My appointment was at 12:30, and I pulled in about noon, unhooked the TOAD, and walked in the service office.  The receptionist had my work order ready to go, handed it to a tech, and I went with him back out to the PC explaining my symptoms.  The tech told me not to worry—they were set up to handle any issue, they had all the parts and capability, including, if needed, even the guy on hand that had designed the system.  The tech pulled my Cruiser into one of their dozen big bays—it was almost lost among all the big Class A coaches being worked on—many of those use the complete HWH hydraulic system which powers not only their levelers, but their slides and extendable steps as well.  Most of the shop was filled with big Class A’s.  After pulling my unit up on ramps and sliding underneath for a couple minutes, the tech backed it out and moved it down several bays to one of their two lifts for smaller coaches—the other one was occupied by a Winnebago View, with the tech on it doing some sort of installation job.  I watched from outside as my tech raised my 2552 up on the lift, and a second tech joined him.  They pulled out the house battery slide, opened the driver door, and worked back and forth between those areas and the pump unit testing with meters for quite a while.  They eventually brought some boxes of new components which they removed/installed using power tools.  The tech came out and said the problem was both the power and pump solenoids had become internally corroded due to road salt, dropping the usable battery voltage under load.  The control board, sensing a voltage below the threshold required, wouldn’t allow the system to activate.  He also said a dedicated ground for the system that should be there wasn’t installed, so they added a #2 ground cable while they were at it.  After dropping the unit off the lift, he pulled it back in a bay on level concrete to check and re-calibrate the level sensor and test out the leveling system.  All worked well.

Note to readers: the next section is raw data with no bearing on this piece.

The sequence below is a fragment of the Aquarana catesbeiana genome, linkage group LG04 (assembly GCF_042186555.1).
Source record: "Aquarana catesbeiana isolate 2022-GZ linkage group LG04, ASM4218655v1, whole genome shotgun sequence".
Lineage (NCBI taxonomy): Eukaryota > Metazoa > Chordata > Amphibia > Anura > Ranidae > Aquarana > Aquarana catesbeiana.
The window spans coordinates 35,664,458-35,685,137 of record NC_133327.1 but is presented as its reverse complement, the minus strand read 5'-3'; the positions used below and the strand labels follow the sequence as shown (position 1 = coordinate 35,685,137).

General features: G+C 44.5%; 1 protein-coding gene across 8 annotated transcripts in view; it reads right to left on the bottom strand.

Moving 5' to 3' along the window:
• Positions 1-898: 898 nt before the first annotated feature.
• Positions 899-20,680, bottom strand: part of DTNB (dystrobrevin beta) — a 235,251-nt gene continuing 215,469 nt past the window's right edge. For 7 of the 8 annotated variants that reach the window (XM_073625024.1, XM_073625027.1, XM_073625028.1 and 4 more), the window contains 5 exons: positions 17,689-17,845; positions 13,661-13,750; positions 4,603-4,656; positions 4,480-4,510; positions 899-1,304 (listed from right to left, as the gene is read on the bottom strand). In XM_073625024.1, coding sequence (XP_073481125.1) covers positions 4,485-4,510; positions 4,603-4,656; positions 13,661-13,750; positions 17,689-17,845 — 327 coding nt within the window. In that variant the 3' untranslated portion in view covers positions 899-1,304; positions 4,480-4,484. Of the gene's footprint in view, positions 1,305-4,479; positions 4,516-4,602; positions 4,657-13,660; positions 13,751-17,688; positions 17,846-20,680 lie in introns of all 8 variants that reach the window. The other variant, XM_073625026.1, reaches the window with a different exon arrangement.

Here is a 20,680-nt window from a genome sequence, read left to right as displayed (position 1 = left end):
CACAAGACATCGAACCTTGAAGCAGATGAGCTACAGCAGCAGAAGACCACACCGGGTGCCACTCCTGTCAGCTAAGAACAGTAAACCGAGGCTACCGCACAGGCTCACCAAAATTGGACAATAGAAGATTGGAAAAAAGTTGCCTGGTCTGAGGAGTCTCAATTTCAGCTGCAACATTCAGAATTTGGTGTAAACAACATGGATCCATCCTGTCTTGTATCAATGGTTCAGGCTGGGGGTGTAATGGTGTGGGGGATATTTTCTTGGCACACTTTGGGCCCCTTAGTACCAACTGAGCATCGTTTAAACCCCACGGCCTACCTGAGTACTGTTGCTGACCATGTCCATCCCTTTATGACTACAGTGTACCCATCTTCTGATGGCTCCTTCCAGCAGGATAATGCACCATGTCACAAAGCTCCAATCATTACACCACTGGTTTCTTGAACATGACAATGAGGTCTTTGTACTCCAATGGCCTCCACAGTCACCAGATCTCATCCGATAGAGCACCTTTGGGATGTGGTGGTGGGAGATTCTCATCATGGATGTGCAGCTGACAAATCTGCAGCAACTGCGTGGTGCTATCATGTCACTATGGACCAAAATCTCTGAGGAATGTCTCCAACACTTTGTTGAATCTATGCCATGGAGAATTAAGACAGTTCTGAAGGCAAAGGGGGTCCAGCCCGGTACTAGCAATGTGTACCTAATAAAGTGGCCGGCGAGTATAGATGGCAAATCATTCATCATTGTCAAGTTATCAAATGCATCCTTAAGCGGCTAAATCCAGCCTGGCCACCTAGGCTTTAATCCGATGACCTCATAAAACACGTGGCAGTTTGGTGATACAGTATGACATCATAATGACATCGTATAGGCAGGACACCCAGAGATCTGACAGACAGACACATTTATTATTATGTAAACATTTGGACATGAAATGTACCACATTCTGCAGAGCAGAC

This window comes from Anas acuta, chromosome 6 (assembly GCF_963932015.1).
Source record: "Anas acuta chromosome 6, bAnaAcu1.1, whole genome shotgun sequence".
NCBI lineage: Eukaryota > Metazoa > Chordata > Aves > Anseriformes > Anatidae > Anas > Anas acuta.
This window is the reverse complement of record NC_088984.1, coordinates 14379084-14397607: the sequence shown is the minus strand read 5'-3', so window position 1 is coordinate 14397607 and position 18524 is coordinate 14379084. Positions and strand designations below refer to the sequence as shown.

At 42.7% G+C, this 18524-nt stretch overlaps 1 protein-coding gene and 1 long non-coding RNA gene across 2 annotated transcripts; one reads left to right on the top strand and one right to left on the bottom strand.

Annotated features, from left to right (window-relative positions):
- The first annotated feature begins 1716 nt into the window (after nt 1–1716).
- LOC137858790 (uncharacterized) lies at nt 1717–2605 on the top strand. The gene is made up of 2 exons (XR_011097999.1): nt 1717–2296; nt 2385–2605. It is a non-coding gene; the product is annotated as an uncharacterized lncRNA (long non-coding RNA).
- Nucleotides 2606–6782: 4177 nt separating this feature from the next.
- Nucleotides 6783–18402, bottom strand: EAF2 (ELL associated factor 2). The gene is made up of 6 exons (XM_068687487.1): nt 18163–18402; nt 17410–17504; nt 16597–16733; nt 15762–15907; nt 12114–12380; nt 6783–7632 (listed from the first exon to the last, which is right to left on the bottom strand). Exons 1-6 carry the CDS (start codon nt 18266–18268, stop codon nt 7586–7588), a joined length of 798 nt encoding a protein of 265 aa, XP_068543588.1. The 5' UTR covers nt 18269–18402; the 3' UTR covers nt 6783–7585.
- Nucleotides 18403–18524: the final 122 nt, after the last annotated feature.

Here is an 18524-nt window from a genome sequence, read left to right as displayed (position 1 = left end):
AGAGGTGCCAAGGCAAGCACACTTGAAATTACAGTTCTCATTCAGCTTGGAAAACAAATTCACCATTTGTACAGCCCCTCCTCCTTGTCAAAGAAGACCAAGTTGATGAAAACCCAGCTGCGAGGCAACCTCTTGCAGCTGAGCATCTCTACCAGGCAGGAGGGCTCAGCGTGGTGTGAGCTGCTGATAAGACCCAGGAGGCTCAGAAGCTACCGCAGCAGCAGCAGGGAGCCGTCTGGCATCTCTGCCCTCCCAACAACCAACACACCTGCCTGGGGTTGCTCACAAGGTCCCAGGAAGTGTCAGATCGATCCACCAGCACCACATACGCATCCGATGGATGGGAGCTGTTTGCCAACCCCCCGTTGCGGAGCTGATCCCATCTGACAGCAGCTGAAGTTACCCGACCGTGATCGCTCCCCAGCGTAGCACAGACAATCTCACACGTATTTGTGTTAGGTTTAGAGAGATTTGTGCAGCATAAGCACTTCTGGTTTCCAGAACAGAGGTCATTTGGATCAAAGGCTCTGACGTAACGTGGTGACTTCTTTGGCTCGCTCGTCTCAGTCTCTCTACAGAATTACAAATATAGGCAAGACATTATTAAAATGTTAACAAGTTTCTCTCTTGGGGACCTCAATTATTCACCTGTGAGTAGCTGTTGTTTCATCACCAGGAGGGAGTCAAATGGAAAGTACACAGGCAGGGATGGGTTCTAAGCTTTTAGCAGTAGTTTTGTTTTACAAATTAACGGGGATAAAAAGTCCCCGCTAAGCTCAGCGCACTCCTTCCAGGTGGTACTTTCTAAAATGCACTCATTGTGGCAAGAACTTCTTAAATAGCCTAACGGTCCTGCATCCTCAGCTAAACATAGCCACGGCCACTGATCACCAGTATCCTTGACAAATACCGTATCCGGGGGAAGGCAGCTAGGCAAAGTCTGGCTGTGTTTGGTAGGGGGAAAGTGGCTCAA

Less than two hours after I pulled in, I was hooked back up and ready to go.  The two techs had worked on my unit about an hour and a half in total from pulling it in to pulling it out, but when I paid my invoice I discovered that they evidently work on a flat-rate system.  The shop rate was $98 per hour (not bad for factory-level service), but the labor charged was only 0.5 hours for replacing two solenoids.  There was no charge for the considerable amount of testing and troubleshooting time they had spent, the ground cable they installed, or the time afterward to re-calibrate the level sensor.  After adding the hundred bucks worth of parts my entire bill was $148.72.

I am cautious about making recommendations, but based only on my one experience, I highly recommend anyone needing outside work on their HWH system strongly consider using the HWH factory if they are within reasonable driving distance.  They are located just off I-80 on the Moscow, Iowa road.  They do a pretty brisk service business—several rigs pulled in during the two hours I was there—but you can normally get in within a day or two, the capability (both parts and labor) is excellent, and even the price is right.


Tips and Tricks / DON'T Lose Your Water Heater Vent
« on: October 18, 2021, 01:30:07 am »
I may be the only PC owner to have experienced this problem (haven't seen it mentioned anywhere in the forum), but I think it applies to many (most?) of the units out there--mine is a 2019 2552.  It cost me $35 and several days to fix it (waiting parts) once it happened--but it can be prevented with two minutes time and a pair of pliers.

Most PC's using the Dometic/Atwood 6-gallon water heater have a water heater door with an inserted vent like the photo below

IMG_1845 by Michael Henry, on Flickr

In the OEM condition, this is a stable unit that probably rarely gives a problem.  However some of you may have installed external insect screening to your units--just like I did after I cleaned out two red wasp nests from the hot water compartment, and "dirt-dauber" (or mud-wasp) build-up from inside my furnace compartment and refrigerator upper vent area.  I even experienced fridge malfunction on propane from the dirt-daubers obstructing my burner flue.  The screens are inexpensive, and install over the water heater vent with small stainless steel springs--as in the photo below: